Inconstant Nature

by Angela Kubinec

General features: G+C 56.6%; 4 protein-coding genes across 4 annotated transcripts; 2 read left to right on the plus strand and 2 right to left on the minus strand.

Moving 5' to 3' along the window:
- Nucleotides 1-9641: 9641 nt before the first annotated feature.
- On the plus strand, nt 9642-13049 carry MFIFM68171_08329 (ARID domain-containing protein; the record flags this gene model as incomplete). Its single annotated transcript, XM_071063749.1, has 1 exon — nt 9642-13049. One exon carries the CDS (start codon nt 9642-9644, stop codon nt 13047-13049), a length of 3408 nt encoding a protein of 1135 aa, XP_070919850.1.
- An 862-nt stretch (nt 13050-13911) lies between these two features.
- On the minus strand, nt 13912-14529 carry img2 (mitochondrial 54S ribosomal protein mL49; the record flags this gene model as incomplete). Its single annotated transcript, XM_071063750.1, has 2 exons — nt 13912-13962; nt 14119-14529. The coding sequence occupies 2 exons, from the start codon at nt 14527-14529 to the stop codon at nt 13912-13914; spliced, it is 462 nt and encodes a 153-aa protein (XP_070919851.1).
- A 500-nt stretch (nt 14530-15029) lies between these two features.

I drive west in the afternoon, where in the summer a searing light brands my windshield and scorches my retinas.  But today I am late, so the angle of incidence burns differently.  A falsely Hayman sky has become cozied with clouds that formed as the sun prepares a goodnight kiss.  Like a spent lover, all that is left are embers that, as they cool, paint the linens above with blushes, sighs, and gentle moans of color.  I imagine myself draped in expensive silks, reclining in the foreground of a work by Maxfield Parrish, for this sky is a huge oil painting of surreal beauty, and I want to be a perfect, permanent part of it.  I consider stopping the car in order to cry in its direction, but a line of trees is obscuring my view.  The closest I can get to it, as I pull into the drive, is the halo around the warehouse across the street from my home.   Getting out of the car, I walk down the street, sweating and hoping to feel the last smoldering moment of its life, like I wish for the flaming leaves to cling to the trees for one more day in the fall.  I think for a second that I should have called my husband out to witness this thing, but I am instantly made aware of why I have not.   My sky's rampant loveliness has suddenly cooled, turned to wistful streaks of blue and grey, and reminded me of the inconstant nature of my love.